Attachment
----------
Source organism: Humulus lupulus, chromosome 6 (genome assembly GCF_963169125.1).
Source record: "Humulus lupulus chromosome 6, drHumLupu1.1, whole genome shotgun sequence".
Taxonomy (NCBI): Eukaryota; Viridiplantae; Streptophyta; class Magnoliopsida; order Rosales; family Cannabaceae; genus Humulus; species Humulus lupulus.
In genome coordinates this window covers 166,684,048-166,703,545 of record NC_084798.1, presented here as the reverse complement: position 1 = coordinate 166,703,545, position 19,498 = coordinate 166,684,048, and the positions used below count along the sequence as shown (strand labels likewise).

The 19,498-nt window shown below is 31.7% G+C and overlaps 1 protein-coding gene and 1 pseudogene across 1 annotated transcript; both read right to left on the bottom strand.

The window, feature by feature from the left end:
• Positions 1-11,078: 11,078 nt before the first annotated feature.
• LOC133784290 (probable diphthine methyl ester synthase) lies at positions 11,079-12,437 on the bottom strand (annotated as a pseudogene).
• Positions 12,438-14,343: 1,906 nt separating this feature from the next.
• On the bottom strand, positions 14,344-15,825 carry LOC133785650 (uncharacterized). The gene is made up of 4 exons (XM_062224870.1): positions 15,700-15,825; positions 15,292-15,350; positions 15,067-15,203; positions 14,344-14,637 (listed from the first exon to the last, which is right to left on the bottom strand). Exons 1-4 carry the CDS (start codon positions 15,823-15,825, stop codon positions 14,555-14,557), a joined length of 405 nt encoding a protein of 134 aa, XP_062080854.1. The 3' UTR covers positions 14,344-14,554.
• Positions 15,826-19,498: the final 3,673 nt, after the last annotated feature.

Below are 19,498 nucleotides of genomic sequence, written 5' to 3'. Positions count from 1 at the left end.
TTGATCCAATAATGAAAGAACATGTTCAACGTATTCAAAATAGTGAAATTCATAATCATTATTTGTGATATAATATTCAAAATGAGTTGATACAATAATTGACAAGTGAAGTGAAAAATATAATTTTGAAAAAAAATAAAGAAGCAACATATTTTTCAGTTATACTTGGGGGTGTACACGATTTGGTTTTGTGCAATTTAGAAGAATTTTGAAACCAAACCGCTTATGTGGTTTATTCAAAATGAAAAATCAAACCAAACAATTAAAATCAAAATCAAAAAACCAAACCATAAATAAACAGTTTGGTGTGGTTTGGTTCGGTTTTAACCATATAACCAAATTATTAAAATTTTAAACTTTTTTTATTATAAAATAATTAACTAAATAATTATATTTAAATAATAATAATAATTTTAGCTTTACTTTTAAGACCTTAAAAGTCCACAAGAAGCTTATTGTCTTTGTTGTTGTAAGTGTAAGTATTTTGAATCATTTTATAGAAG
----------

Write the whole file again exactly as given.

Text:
Source organism: Humulus lupulus, chromosome 6 (genome assembly GCF_963169125.1).
Source record: "Humulus lupulus chromosome 6, drHumLupu1.1, whole genome shotgun sequence".
Taxonomy (NCBI): Eukaryota; Viridiplantae; Streptophyta; class Magnoliopsida; order Rosales; family Cannabaceae; genus Humulus; species Humulus lupulus.
In genome coordinates this window covers 166,684,048-166,703,545 of record NC_084798.1, presented here as the reverse complement: position 1 = coordinate 166,703,545, position 19,498 = coordinate 166,684,048, and the positions used below count along the sequence as shown (strand labels likewise).

The 19,498-nt window shown below is 31.7% G+C and overlaps 1 protein-coding gene and 1 pseudogene across 1 annotated transcript; both read right to left on the bottom strand.

The window, feature by feature from the left end:
• Positions 1-11,078: 11,078 nt before the first annotated feature.
• LOC133784290 (probable diphthine methyl ester synthase) lies at positions 11,079-12,437 on the bottom strand (annotated as a pseudogene).
• Positions 12,438-14,343: 1,906 nt separating this feature from the next.
• On the bottom strand, positions 14,344-15,825 carry LOC133785650 (uncharacterized). The gene is made up of 4 exons (XM_062224870.1): positions 15,700-15,825; positions 15,292-15,350; positions 15,067-15,203; positions 14,344-14,637 (listed from the first exon to the last, which is right to left on the bottom strand). Exons 1-4 carry the CDS (start codon positions 15,823-15,825, stop codon positions 14,555-14,557), a joined length of 405 nt encoding a protein of 134 aa, XP_062080854.1. The 3' UTR covers positions 14,344-14,554.
• Positions 15,826-19,498: the final 3,673 nt, after the last annotated feature.

Below are 19,498 nucleotides of genomic sequence, written 5' to 3'. Positions count from 1 at the left end.
TTGATCCAATAATGAAAGAACATGTTCAACGTATTCAAAATAGTGAAATTCATAATCATTATTTGTGATATAATATTCAAAATGAGTTGATACAATAATTGACAAGTGAAGTGAAAAATATAATTTTGAAAAAAAATAAAGAAGCAACATATTTTTCAGTTATACTTGGGGGTGTACACGATTTGGTTTTGTGCAATTTAGAAGAATTTTGAAACCAAACCGCTTATGTGGTTTATTCAAAATGAAAAATCAAACCAAACAATTAAAATCAAAATCAAAAAACCAAACCATAAATAAACAGTTTGGTGTGGTTTGGTTCGGTTTTAACCATATAACCAAATTATTAAAATTTTAAACTTTTTTTATTATAAAATAATTAACTAAATAATTATATTTAAATAATAATAATAATTTTAGCTTTACTTTTAAGACCTTAAAAGTCCACAAGAAGCTTATTGTCTTTGTTGTTGTAAGTGTAAGTATTTTGAATCATTTTATAGAAG